Ears as appendages are extraordinarily useful as we seek to survive and to enjoy our world. We creative humans additionally have assigned other important attributes to them, as display shelves for exotic and not-so-exotic earrings, as anchors for hats and muffs, as objects for playful affections, as storage bins for wanted (ear plugs) and unwanted (wax) items. And, yes, we have through the centuries found them to be prized highly for their positions of aesthetic beauty in the harmony of the face. In other words, we depend on them and we admire them.

In one’s quest for beauty plastic surgeons are asked to beautify ears that patients may deem to be ugly or at least a detraction from an otherwise harmonious face. The most common deformity is the protuberant ear. This congenital condition is one in which the ears face outward and forward from the head. They may have this appearance because of an absence of a backward fold in the upper cartilage (the ear’s rubbery skeleton), termed the antithetical fold, which is next-door-neighbor to the outer rim, OR the excessive depth of the bowl which surrounds the ear canal opening, termed the concha. To correct this problem we are able under an outpatient simple anesthetic to create with special sutures the backward bend in the cartilage and the reduction in the bowl’s depth if needed.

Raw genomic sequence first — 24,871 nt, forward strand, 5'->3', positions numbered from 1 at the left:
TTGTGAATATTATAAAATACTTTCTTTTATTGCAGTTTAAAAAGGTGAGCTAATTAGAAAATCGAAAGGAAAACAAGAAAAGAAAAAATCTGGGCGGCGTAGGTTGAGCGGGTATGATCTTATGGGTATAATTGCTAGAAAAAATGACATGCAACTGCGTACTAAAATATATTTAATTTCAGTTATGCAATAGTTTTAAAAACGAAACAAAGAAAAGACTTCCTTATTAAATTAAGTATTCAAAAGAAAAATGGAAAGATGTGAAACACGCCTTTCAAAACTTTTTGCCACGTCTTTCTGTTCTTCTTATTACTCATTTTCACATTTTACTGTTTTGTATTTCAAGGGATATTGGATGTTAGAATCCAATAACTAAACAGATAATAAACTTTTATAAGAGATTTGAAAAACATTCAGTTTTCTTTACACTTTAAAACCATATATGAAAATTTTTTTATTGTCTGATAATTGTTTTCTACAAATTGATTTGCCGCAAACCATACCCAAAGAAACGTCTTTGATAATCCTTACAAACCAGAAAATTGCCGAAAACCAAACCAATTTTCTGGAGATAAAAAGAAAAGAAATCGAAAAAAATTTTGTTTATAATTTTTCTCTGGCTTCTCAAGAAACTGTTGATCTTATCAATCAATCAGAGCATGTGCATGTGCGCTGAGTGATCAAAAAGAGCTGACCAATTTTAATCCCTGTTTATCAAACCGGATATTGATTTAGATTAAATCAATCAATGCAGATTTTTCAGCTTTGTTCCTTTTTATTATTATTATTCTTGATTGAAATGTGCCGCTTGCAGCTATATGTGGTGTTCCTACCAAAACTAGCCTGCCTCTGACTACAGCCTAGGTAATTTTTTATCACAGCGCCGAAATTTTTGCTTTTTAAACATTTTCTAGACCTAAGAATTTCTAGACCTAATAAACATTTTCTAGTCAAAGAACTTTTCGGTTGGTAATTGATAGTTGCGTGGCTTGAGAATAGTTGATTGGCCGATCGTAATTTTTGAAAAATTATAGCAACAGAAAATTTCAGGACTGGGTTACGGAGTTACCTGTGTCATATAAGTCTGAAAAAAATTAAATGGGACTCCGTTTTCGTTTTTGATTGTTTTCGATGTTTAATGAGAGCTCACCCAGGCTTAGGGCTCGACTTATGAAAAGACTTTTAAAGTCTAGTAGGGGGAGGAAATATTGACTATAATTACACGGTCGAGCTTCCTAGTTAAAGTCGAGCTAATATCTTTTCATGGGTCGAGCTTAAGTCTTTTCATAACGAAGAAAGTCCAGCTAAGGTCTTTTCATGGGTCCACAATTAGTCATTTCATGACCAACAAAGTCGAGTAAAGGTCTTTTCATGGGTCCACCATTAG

Ideally this procedure is accomplished in childhood, when the cartilage is nice and soft, although it may be done later. The recovery is straightforward, and relatively simple. It is a very safe operation, and patients are extremely pleased with the results. Please call us at My Plastic Surgery Group to schedule your consultation.